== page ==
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Jakarta, Indonesia | President Vladimir Putin plans to attend the G20 Summit later this year in Indonesia, Moscow's envoy said on Wednesday, dismissing suggestions Russia could be excluded from the group over the war in Ukraine.
A day earlier, the United States indicated it would consult allies over Russia's membership in international forums to increase pressure over the invasion of Ukraine, which has prompted a refugee crisis in Europe and roiled global markets.
Russian Ambassador to Indonesia Lyudmila Vorobieva said that G20 host Jakarta had invited Putin to the November heads of state summit in Bali.
"It will depend on many things, including the Covid situation that is getting better. But, so far yes, the intention is [for Putin] to come," she told reporters on Wednesday.
Vorobieva said there have been attempts by western countries to expel Russia from many world organisations, including the Group of 20 major economies, calling it a "disproportionate" reaction.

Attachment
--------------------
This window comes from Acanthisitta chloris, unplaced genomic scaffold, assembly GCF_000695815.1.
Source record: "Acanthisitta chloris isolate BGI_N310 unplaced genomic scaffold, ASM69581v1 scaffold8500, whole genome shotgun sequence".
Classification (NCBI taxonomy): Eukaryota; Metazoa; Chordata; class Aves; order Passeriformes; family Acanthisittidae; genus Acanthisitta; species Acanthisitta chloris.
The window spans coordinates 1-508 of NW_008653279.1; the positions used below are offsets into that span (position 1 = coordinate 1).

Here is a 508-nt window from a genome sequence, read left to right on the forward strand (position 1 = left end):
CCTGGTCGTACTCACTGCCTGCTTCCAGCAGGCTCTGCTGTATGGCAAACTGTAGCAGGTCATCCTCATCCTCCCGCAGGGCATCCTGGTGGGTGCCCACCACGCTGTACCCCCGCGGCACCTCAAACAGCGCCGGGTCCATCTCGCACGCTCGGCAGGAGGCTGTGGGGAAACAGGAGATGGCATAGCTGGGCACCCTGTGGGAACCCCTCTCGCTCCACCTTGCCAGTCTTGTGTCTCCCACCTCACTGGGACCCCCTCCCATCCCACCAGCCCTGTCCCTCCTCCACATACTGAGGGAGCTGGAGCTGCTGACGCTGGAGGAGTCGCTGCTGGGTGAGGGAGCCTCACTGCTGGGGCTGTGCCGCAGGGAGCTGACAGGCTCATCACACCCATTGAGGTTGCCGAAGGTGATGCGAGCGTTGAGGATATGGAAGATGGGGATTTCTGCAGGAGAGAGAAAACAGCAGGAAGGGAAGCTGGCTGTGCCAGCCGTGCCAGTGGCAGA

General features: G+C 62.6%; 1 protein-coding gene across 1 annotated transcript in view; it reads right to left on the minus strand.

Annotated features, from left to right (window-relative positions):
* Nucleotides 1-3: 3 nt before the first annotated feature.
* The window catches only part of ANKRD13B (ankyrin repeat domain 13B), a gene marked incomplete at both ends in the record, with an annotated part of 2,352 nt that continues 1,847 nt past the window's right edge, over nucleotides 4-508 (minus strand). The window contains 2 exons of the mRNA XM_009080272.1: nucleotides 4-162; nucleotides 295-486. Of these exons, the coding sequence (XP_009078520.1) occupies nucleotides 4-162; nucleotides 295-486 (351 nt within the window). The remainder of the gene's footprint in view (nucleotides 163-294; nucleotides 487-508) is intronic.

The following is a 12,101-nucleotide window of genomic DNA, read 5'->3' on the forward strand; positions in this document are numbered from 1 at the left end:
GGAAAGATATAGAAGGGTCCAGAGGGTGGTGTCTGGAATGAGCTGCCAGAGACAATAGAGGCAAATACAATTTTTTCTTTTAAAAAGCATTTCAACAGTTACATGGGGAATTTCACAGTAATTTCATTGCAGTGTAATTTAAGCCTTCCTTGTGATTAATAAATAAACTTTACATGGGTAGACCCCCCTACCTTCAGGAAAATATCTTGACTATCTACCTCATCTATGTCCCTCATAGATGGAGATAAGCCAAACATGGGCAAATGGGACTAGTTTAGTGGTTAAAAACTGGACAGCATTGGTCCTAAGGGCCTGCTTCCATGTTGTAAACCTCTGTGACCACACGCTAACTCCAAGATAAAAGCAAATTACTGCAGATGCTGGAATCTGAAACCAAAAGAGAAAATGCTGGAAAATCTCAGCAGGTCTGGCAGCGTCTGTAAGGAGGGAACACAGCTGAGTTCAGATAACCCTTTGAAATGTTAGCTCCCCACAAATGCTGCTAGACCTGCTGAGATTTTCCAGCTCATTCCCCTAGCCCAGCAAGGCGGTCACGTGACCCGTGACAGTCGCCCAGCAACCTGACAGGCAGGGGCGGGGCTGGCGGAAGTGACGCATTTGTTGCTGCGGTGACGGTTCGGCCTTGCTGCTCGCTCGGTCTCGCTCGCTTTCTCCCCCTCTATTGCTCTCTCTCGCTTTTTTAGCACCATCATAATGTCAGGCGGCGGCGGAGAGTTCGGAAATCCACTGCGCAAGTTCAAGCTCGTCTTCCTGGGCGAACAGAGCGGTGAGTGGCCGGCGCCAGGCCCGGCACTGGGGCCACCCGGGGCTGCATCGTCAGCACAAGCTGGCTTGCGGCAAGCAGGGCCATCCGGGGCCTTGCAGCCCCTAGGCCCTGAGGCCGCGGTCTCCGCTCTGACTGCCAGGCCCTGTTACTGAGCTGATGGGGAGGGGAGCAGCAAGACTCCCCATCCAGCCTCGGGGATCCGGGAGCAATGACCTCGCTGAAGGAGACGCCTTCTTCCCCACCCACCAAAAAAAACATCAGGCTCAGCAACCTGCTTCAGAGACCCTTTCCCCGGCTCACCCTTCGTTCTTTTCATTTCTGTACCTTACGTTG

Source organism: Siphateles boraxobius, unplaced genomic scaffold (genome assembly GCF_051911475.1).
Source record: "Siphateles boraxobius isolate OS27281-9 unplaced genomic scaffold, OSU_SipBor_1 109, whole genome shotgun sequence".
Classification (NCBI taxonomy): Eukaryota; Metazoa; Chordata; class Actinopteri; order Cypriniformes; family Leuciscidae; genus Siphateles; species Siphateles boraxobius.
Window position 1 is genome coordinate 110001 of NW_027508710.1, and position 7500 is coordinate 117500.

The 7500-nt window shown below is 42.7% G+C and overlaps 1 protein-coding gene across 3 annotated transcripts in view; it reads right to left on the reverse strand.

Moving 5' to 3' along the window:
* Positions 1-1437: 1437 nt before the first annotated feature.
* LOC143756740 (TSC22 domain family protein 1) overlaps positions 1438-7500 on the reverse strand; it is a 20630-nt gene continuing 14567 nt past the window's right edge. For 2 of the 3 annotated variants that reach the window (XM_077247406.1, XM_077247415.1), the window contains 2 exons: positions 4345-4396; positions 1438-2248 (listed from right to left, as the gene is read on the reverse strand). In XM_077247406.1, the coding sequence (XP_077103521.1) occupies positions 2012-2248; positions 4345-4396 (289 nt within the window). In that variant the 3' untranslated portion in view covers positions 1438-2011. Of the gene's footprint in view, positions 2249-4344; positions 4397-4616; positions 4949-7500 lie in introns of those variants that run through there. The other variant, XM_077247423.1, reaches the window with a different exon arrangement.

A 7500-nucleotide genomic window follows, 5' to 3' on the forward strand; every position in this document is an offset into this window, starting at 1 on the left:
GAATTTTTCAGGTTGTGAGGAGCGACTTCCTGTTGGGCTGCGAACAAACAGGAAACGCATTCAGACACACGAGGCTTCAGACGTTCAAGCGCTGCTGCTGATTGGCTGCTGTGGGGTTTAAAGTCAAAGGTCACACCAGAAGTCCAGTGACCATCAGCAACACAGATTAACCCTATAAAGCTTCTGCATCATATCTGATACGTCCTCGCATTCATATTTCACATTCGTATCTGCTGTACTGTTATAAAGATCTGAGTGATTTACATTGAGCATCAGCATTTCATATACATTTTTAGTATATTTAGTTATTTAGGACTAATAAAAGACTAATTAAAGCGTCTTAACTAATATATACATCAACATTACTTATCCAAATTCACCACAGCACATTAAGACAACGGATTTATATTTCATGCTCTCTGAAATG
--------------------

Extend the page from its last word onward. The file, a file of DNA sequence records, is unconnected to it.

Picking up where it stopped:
Russia, she added, appreciates Indonesia's "firm position", after Jakarta repeatedly said the forum was for resolving economic situations.
Indonesia, which currently holds the rotating presidency of the G20, has said it will keep the forum focused on the initial objectives, implying it was planning to keep Russia's invasion of Ukraine largely off the agenda.
"Of course, the expulsion of Russia from this kind of forum will not help these economic problems to be resolved. On the contrary, without Russia, it will be difficult," said Vorobieva.
"We really hope that the Indonesian government will not give in to the horrible pressure that is being applied to not only Indonesia, but so many countries in the world by the West".
White House National Security Advisor Jake Sullivan had said Washington would consult with allies about Russia's G20 membership.
"We believe that it cannot be business as usual for Russia in international institutions and in the international community," he told a press briefing Tuesday.
Russia was previously indefinitely suspended from the smaller Group of Eight major economies in 2014 over the annexation of Crimea from Ukraine. The grouping was renamed the G7.
© Agence France-Presse